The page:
Things here are so up in the air since we decided to send Kaeden to America this summer. I am really nervous about it, but also trying to make it seem like a huge deal for him...which he is getting, cuz he can't stop talking about it, or what he's going to bring back for us, or what he's going to do while he's there, or where he's going to go while he's there...but for me, it's just making the pit of my stomach feel tight and achy. I need to get all the details settled so I can plan my summer. I feel distracted about it all. I need to know what the plan is. Are we (the three of us) going on vacation? Is Kaeden going to be here to head to England with us? Am I going to see my mom? Can I get flights with her coordinated so Kaeden doesn't have to fly alone? I really need some information from my mom and then get everything settled, so i can concentrate on feeling excited with Kaeden. Do I tell the airlines he's autistic? Will they let him on alone then? He's a great traveler, but will he remember to take his meds which he really needs to stay focused, which will be incredibly important during a trip such as this, with your body running on zero sleep and an entire day of your life missed? Can I trust the airlines to take care of my baby? I have to pay a great deal of money for the unaccompanied minor service, but will they do their job satisfactory? I keep thinking how great he always is on trips, and how well he knows everything, but still, he can't read...what happens when he has to fill out the forms for US entry? What happens if his plane is delayed? What happens if the staff don't get him to his connection? What happens if my parents are late to teh airport meeting place to pick him up (like they always are!!! Though I should hope in this instance, they'd make sure to be on time!!!)? And most of all, how am I going to get through five weeks of missing my little boy? I dunno, maybe this wasn't such a good idea afterall...I mean, Kaeden is happy, gramma and grampa are thrilled, but mama, those 2 postcards he promised me just aren't going to give me a goodnight kiss and hug, they aren't going to wrap their arms around me and tell me they love me, they aren't going to be Kaeden...and having him gone is going to be a bit like a gaping hole in the middle of my heart.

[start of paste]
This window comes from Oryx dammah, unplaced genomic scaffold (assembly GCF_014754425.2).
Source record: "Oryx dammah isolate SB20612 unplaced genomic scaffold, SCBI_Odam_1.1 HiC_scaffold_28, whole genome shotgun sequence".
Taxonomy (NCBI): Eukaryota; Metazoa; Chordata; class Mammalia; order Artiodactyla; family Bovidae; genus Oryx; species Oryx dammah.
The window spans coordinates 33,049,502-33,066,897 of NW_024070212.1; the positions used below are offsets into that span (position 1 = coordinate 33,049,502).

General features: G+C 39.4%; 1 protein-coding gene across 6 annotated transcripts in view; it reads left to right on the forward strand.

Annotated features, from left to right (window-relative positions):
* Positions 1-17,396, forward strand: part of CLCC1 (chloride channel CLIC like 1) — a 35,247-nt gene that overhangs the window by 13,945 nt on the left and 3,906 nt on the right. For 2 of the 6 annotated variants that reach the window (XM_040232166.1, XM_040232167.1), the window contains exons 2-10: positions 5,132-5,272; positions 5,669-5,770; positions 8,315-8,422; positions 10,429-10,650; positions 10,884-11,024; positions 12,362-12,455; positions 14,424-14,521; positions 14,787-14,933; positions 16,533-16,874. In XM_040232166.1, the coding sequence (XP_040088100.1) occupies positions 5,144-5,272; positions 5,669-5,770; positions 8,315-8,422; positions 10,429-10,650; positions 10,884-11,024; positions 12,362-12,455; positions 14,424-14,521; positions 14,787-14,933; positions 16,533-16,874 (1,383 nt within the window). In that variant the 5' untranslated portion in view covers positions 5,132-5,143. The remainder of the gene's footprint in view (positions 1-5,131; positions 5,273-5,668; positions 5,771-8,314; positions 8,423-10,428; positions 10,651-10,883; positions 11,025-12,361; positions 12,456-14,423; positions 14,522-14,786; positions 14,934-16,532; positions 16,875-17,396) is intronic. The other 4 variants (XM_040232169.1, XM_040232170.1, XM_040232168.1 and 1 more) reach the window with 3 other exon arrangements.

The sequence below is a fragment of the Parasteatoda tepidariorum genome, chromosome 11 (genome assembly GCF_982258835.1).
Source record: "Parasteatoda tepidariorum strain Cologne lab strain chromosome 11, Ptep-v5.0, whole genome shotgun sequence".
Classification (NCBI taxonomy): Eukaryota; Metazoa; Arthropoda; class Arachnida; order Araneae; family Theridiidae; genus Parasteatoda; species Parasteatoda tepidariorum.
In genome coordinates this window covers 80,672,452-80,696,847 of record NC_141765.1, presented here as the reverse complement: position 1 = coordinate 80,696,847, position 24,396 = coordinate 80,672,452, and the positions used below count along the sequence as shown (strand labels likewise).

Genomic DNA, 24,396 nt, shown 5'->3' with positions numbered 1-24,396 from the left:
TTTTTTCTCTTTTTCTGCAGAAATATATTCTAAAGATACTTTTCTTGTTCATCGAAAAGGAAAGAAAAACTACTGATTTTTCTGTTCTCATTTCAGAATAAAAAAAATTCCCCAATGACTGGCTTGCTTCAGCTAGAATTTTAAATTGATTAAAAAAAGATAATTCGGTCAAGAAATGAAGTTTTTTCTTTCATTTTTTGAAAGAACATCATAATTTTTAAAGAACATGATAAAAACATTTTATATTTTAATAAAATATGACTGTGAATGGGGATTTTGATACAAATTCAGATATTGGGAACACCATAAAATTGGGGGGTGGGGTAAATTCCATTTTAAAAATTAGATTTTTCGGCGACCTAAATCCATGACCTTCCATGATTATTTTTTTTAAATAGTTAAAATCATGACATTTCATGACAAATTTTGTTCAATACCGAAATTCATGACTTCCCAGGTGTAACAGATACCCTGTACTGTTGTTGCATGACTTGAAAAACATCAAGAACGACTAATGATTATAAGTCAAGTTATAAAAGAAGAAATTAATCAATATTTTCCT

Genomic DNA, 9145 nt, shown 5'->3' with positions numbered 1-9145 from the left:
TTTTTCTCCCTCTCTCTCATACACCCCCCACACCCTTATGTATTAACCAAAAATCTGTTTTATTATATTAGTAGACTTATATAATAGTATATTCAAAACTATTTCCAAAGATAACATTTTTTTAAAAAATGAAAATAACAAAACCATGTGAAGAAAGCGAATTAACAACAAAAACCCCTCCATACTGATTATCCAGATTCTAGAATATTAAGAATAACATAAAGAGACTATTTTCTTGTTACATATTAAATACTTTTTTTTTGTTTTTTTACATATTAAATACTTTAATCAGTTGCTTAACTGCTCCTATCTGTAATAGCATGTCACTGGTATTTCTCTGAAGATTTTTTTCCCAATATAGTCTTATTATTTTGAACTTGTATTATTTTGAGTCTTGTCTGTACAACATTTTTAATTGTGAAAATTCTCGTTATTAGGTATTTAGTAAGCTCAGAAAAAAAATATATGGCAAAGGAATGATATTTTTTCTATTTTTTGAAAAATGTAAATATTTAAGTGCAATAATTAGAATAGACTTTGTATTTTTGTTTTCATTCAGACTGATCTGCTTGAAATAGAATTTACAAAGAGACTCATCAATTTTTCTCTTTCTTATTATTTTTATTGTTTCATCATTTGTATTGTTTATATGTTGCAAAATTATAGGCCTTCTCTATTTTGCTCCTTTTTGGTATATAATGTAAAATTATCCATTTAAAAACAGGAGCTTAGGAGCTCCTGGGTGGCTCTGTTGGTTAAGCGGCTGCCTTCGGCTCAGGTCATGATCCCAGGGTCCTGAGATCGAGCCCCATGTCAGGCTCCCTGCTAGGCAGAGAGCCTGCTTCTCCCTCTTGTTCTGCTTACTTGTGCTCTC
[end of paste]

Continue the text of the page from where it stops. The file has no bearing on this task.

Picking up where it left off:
A List of Little Things

  • Yesterday I had my appointment with the consulate in Antwerpen for my Dutch citizenship. He praised me on my Dutch speaking abilities, which made me feel very proud and hopeful that I truly deserve to become a Dutch citizen. I will be awaiting a letter from the queen and then the citizenhip ceremong in a year's time. I will then be officially Dutch! Wow! I just hope it all goes through.
  • While in Antwerpen, I noticed a bar called 'Daddy's Home'. It has a dual meaning and I couldn't stop singing"Daddy's Home" in my head all day.
  • While in Antwerpen I noticed so many different people. I saw a Jewish family, muslims, asians, blacks, whites, beards, balds, curls, tall, short, in a wheelchair, on crutches, and the everyday Joe. It amazes me that in a 1 1/2 hour drive, the culture of the land is so very different from my own community. I like being among all the differences. It makes me feel a bit more like I fit in.
  • Jari's last doctor visit made me cry. His skin is dying rather than growing back healthy on his ankle where he had the bike accident. The doctor scraped away all the dead skin in hopes of regenerating new growth. I hated seeing my baby in so much pain. We have another appointment next week which I am NOT looking forward to. I just hope this process works, or we're looking at a possible skin graft. OH MY GOD!
  • Kaeden had a tantrum in the middle of the city yesterday. He screamed out curse words so loud that literally everyone on the street stopped, turned, and stared. It was a moment where I wished the sidewalk would swallow me whole. After a disastrous afternoon with our two naughty boys, we came home early and sent them immediately to bed without tucking them in. Erwin and I had a very long night together and it was very strange, but peaceful.